It has been hot in Bangkok recently. The average temperature last month was 40.1C, and all living beings, including plants, pariah dogs and prostitutes, seemed to droop into a drowsy, semi-hibernatory state.
Well, not quite everyone. In a strange echo of the warming weather, the government also became hot – not in a physical sense, of course, but in terms of its popularity with the masses.
Last week, Rajabhat University’s respected Suan Dusit Poll revealed that Prime Minister Yingluck Shinawatra’s approval rating had risen to 60.4 per cent across the nation.
Approaching one year in the job, Yingluck enjoys the kind of popularity that leaders from Malaysia’s Najib Razak to America’s Barack Obama would die for.
It is not difficult to explain, for she is far from being just a pretty proxy for her fugitive elder brother and former prime minister, Thaksin Shinawatra, who was deposed in a 2006 military coup.
As Chulalongkorn University’s trenchant political scientist Thitinan Pongsudhirak recently noted, Yingluck is “equipped not with a formidable intellect, but an immense charm and common sense”.
They are qualities that few other Thai politicians or analysts, almost all male, appear to even comprehend, let alone possess.
While they sneered, it was Yingluck’s common sense last month that inspired her to pay a New Year courtesy call on the 2006 coup backer and Privy Council President Prem Tinsulanonda.
Both smiled and chatted amiably. The Thai public was happy.
And Yingluck cannily made peace with the epitome of the royalist establishment, while continuing to seek an amnesty for Thaksin.
So it is little surprise that of the 7,000 Suan Dusit survey respondents, more than two-thirds applauded Yingluck’s performance as PM.
Overall, her government had a 56.8 per cent approval rating and its policies for national unity 50.4 per cent – a stunning figure given the deep divisions exposed in Thai society in recent years.
If that feel-good result were not enough to hearten Yingluck and her colleagues, Thailand’s Consumer Confidence Index brought more cheer when it rose in April for the fifth consecutive month.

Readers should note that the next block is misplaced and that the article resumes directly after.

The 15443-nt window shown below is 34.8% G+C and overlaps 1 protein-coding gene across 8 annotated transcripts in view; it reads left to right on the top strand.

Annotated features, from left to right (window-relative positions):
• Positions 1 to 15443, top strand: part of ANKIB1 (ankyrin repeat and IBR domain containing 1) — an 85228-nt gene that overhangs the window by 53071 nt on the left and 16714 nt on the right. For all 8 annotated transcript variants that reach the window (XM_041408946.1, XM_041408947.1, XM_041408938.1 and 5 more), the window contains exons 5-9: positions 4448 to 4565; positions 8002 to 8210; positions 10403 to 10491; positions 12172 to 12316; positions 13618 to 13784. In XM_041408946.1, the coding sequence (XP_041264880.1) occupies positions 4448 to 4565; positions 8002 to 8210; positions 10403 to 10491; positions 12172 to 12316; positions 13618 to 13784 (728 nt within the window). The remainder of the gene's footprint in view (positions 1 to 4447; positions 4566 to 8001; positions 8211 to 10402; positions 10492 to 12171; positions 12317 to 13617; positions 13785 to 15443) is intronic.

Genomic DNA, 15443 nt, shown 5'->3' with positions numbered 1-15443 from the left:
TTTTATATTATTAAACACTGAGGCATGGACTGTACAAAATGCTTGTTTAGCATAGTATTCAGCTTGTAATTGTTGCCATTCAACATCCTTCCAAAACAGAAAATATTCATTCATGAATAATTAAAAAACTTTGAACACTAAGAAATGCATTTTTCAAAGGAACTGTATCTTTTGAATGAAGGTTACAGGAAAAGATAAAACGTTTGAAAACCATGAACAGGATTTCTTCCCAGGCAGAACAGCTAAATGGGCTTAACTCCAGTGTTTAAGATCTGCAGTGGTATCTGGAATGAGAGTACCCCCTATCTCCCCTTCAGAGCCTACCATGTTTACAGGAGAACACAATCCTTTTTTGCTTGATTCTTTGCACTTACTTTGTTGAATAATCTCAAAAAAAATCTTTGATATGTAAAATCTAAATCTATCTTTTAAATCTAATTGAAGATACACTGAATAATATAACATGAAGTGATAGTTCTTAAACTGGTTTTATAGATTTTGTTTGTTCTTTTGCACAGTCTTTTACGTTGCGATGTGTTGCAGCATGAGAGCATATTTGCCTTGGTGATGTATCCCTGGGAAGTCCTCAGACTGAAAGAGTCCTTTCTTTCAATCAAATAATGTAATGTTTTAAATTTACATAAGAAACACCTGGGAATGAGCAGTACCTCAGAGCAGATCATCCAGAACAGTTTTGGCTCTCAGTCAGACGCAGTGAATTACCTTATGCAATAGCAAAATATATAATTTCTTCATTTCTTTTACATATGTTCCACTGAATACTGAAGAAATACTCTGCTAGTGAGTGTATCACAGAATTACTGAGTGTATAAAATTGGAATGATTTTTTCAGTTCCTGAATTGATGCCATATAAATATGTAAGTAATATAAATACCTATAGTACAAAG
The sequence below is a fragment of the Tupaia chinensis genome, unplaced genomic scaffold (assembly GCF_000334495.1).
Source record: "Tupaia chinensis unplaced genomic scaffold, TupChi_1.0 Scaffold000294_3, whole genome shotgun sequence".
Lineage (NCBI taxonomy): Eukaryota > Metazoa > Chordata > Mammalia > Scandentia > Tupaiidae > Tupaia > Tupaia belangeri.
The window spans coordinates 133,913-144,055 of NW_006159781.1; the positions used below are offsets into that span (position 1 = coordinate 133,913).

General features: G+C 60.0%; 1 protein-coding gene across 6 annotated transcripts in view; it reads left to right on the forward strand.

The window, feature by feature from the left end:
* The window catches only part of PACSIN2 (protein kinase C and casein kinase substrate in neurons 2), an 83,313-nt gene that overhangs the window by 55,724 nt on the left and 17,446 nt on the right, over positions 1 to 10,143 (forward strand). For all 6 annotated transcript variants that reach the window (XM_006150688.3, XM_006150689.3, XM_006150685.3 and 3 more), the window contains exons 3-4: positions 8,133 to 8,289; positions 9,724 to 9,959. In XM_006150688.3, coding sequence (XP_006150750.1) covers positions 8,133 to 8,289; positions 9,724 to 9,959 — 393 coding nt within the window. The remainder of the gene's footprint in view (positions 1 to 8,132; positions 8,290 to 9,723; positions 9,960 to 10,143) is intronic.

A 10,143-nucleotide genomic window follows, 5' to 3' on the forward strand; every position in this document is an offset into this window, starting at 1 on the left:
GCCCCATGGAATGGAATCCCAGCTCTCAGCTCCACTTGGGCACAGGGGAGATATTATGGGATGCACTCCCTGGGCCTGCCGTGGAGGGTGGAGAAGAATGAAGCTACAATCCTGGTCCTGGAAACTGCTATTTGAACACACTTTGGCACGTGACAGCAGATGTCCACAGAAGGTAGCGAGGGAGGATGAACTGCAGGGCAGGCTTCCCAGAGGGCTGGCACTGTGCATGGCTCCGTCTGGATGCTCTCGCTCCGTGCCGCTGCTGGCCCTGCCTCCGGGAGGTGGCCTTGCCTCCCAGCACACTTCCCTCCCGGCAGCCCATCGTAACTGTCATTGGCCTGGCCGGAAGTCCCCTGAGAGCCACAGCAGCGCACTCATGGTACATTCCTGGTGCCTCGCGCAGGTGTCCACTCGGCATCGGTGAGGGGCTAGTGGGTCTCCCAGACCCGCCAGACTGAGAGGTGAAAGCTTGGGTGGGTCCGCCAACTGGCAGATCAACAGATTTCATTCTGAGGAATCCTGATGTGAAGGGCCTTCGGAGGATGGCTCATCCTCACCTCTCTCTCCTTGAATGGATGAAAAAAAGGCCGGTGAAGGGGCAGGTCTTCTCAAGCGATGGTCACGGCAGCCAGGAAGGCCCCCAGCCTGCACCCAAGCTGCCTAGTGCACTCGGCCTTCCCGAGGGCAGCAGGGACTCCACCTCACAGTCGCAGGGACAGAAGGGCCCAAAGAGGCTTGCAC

Hitting 77.6 points, it soared to the euphoric levels registered after Yingluck’s election victory last July and before widespread floods later devastated the country’s industrial heartland.
In essence, the steady but sure rise of consumer confidence indicated that Thais are buying more and helping boost an ongoing economic expansion.
It is only necessary to travel on the capital’s modern, but already over-crowded Skytrain system to view that expansion in the form of major construction projects on almost every block.
And it is not just new hotels, shopping malls and condominiums going up, but new factories and assembly plants in the hinterland.
Last week, for example, Toshiba Thailand confirmed that despite being hit hard by the floods, it would go ahead with a US$65-million expansion of its electrical appliance operations.
With other firms doing the same, Thailand’s stock market has taken off on a bull run and the country’s overall growth is now forecast at about 6 per cent this year.
Perhaps the most relevant factor contributing to the upsurge has been the sense of political stability engendered by the election of the Yingluck government.
That in itself is astounding, coming after the occupation of the airports by Yellow Shirt terrorists in 2008, the wild counter actions of the Red Shirts two years later, and the massive floods last year.
It is even more admirable in light of the way Bangkok’s mainstream media attacks the Yingluck government at every opportunity and slants its news coverage in favour of the opposition.
Of course, there are still huge problems, not the least of which are freedom of expression restrictions and a long-simmering civil insurgency in the country’s three Muslim-majority southern provinces.
And, yes, there is still the unresolved issue of how to facilitate Thaksin’s inevitable return home, but for the moment things are looking very good in Thailand.
Contact our regional insider Roger Mittion at firstname.lastname@example.org